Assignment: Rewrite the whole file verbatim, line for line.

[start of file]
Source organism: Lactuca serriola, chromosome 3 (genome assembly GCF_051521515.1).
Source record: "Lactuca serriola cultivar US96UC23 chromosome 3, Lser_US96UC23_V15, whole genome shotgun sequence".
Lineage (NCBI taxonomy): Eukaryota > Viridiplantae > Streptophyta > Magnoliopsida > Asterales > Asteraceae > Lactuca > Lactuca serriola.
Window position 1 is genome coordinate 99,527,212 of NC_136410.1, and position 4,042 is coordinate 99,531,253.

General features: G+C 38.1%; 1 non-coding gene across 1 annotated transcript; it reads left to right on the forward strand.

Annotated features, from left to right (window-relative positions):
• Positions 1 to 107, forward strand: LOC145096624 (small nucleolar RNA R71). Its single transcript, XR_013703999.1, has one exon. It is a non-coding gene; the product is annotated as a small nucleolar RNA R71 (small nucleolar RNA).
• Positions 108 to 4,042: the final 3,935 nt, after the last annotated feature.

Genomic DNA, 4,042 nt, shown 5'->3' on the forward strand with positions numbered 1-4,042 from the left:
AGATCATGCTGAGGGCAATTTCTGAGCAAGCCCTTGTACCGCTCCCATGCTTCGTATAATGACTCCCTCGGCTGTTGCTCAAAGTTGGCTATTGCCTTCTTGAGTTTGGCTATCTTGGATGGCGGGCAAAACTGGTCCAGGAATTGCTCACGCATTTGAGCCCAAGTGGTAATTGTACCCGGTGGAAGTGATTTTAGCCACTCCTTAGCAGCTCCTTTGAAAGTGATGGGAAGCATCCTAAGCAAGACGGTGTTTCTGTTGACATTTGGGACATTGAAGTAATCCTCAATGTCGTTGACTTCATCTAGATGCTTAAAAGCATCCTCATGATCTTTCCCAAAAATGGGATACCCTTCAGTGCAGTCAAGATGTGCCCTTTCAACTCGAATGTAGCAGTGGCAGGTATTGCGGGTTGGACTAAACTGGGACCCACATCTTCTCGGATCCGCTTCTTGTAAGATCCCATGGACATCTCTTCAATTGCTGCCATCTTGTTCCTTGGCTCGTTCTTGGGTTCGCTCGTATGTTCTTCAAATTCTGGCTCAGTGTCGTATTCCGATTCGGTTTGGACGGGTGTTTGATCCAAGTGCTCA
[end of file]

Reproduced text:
Source organism: Lactuca serriola, chromosome 3 (genome assembly GCF_051521515.1).
Source record: "Lactuca serriola cultivar US96UC23 chromosome 3, Lser_US96UC23_V15, whole genome shotgun sequence".
Lineage (NCBI taxonomy): Eukaryota > Viridiplantae > Streptophyta > Magnoliopsida > Asterales > Asteraceae > Lactuca > Lactuca serriola.
Window position 1 is genome coordinate 99,527,212 of NC_136410.1, and position 4,042 is coordinate 99,531,253.

General features: G+C 38.1%; 1 non-coding gene across 1 annotated transcript; it reads left to right on the forward strand.

Annotated features, from left to right (window-relative positions):
• Positions 1 to 107, forward strand: LOC145096624 (small nucleolar RNA R71). Its single transcript, XR_013703999.1, has one exon. It is a non-coding gene; the product is annotated as a small nucleolar RNA R71 (small nucleolar RNA).
• Positions 108 to 4,042: the final 3,935 nt, after the last annotated feature.

Genomic DNA, 4,042 nt, shown 5'->3' on the forward strand with positions numbered 1-4,042 from the left:
AGATCATGCTGAGGGCAATTTCTGAGCAAGCCCTTGTACCGCTCCCATGCTTCGTATAATGACTCCCTCGGCTGTTGCTCAAAGTTGGCTATTGCCTTCTTGAGTTTGGCTATCTTGGATGGCGGGCAAAACTGGTCCAGGAATTGCTCACGCATTTGAGCCCAAGTGGTAATTGTACCCGGTGGAAGTGATTTTAGCCACTCCTTAGCAGCTCCTTTGAAAGTGATGGGAAGCATCCTAAGCAAGACGGTGTTTCTGTTGACATTTGGGACATTGAAGTAATCCTCAATGTCGTTGACTTCATCTAGATGCTTAAAAGCATCCTCATGATCTTTCCCAAAAATGGGATACCCTTCAGTGCAGTCAAGATGTGCCCTTTCAACTCGAATGTAGCAGTGGCAGGTATTGCGGGTTGGACTAAACTGGGACCCACATCTTCTCGGATCCGCTTCTTGTAAGATCCCATGGACATCTCTTCAATTGCTGCCATCTTGTTCCTTGGCTCGTTCTTGGGTTCGCTCGTATGTTCTTCAAATTCTGGCTCAGTGTCGTATTCCGATTCGGTTTGGACGGGTGTTTGATCCAAGTGCTCA